New Delhi: The war against the Islamic State of Iraq and the Levant (ISIL) will be “long, difficult and global," French ambassador Francois Richier said on Monday in New Delhi, indicating the challenges involved in defeating the group responsible for the killings of at least 127 people in the recent terror attacks in Paris.

There is an international coalition of more than 100 countries working to defeat the ISIL, Richier said, adding that the war is expected to be focused mainly in Iraq and Syria.

The French air force had carried out retaliatory strikes against ISIL positions in Raqqa, considered the headquarters of the hardline Sunni group in Syria, and had destroyed one training facility and many command centres, Richier said.

The French ambassador’s comments came as India joined other countries in observing a minute’s silence at 4.30 pm local time to honour those killed in Friday’s attacks in Paris.

The worst terror attack in French history has stunned the capital, less than 11 months after jihadists struck satirical magazine Charlie Hebdo and a Jewish supermarket, killing 17.

Richier said public places like museums and galleries will reopen Monday as the French government and the people resume their daily lives.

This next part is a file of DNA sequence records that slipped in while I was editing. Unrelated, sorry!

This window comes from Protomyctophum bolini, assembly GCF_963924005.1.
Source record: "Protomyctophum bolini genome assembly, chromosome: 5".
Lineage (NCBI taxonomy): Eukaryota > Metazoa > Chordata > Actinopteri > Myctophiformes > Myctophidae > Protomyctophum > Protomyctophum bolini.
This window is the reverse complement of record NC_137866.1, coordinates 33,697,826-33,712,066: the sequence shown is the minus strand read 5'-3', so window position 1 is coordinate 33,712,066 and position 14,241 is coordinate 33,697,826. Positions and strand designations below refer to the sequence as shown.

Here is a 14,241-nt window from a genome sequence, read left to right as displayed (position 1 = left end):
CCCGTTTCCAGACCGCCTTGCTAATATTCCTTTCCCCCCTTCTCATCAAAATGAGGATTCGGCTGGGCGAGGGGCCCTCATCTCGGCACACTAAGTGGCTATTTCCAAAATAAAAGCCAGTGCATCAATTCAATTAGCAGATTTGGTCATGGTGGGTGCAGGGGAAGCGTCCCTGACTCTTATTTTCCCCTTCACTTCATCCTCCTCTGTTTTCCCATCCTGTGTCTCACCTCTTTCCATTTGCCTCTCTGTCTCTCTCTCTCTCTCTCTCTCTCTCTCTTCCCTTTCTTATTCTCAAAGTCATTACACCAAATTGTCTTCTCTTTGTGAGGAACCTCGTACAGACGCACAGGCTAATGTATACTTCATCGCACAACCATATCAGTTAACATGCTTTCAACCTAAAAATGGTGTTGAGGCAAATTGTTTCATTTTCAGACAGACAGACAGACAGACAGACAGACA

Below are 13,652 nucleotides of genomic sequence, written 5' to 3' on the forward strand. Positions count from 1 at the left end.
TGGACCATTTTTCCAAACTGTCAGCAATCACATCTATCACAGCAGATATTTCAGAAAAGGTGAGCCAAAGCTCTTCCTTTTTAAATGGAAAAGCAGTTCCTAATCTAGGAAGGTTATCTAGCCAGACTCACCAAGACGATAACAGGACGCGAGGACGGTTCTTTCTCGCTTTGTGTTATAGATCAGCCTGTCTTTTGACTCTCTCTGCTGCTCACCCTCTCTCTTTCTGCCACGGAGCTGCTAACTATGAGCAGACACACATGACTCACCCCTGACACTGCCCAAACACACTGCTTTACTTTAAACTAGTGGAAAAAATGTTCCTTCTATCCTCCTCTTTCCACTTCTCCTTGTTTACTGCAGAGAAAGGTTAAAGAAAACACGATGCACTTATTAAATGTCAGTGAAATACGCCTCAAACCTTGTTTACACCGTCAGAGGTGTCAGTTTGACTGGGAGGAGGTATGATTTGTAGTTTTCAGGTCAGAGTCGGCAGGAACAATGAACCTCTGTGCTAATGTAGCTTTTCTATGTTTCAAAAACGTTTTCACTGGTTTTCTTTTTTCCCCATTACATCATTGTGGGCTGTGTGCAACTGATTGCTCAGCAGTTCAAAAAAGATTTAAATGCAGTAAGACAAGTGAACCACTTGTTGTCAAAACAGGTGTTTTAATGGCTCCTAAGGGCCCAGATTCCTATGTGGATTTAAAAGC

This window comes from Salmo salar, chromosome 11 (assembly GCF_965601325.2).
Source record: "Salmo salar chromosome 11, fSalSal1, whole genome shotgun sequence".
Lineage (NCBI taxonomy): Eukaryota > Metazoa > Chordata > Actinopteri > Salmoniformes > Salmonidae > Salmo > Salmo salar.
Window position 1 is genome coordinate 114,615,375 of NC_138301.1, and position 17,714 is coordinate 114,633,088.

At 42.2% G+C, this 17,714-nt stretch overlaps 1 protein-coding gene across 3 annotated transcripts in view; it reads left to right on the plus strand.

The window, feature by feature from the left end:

But border controls along France’s frontiers with its neighbours will be in place to prevent the entry or exit of individuals related to Friday’s attacks. It is estimated that 1,500 French citizens travelled to Iraq and Syria to join the ISIL ranks, of which 100 have returned home, he said.

On the upcoming UN Climate Change Conference in Paris to be held on 30 November, some events planned along the sidelines of the main summit will be curtailed, Richier said.

Improved safety measures will be put in place to ensure the security of the estimated 80 heads of state expected to visit Paris for the summit, he said.

US President Barack Obama will be among the heads of state and government expected at the conference, scheduled to take place at Le Bourget, outside Paris, from 30 November to 11 December. The talks aim to forge a new international pact from 2020 to curb heat-trapping greenhouse gases that stoke climate change.

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